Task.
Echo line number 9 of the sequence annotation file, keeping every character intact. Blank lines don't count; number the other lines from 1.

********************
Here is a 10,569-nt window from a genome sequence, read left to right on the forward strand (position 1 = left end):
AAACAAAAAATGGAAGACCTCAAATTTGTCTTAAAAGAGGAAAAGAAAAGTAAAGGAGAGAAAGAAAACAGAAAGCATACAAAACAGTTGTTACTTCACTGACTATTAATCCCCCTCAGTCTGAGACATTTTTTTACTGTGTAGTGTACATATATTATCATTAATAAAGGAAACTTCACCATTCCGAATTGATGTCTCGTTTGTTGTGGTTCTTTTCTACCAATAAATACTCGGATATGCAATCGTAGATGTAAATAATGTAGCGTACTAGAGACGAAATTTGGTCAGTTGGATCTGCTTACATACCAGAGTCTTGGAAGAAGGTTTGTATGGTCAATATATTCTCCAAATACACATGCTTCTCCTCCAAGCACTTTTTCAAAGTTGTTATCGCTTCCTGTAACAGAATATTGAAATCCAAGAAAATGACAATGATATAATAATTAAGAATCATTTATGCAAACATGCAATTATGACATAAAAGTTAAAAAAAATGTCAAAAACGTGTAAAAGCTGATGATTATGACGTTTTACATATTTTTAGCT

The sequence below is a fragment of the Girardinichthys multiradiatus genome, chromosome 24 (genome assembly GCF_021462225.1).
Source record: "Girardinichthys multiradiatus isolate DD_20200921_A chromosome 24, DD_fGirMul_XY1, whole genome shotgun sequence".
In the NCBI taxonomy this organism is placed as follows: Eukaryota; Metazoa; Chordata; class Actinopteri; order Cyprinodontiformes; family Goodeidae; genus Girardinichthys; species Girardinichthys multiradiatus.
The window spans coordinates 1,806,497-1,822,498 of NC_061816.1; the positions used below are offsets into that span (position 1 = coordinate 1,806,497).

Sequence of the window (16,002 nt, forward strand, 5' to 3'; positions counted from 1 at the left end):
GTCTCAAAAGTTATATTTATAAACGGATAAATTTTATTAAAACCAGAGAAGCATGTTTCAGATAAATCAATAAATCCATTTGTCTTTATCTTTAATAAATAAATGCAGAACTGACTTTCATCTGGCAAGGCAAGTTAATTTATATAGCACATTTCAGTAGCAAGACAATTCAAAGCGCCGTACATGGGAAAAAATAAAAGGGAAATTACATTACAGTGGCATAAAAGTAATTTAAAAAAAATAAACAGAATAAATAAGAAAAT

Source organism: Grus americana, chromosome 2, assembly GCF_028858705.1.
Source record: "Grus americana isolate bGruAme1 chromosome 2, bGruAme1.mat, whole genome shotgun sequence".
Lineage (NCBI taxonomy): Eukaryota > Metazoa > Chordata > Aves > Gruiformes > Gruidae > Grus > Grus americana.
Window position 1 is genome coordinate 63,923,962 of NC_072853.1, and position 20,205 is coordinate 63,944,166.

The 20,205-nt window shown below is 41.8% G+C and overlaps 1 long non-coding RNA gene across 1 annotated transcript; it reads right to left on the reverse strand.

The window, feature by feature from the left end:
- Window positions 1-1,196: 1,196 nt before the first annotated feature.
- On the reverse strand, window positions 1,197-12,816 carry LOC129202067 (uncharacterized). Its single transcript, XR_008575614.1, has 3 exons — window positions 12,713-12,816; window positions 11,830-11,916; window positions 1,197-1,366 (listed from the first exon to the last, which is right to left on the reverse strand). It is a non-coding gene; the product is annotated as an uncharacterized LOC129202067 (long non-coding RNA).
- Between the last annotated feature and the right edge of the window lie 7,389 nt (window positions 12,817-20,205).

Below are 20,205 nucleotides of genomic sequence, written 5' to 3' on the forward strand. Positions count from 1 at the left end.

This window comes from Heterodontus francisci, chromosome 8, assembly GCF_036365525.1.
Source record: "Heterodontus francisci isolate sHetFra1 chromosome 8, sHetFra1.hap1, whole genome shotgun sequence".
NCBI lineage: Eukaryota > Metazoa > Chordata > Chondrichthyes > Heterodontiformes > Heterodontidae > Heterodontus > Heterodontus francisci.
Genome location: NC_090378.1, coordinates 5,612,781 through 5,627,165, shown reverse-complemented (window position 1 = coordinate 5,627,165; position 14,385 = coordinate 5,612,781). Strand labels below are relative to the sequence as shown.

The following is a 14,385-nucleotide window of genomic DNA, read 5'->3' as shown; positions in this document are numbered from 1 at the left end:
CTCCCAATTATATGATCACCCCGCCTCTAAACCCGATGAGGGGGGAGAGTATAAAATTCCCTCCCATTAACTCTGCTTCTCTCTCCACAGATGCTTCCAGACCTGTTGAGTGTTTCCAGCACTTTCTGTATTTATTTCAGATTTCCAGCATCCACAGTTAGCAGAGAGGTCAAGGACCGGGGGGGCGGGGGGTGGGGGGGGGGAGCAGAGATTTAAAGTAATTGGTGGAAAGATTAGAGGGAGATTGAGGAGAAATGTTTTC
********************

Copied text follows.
Source organism: Grus americana, chromosome 2, assembly GCF_028858705.1.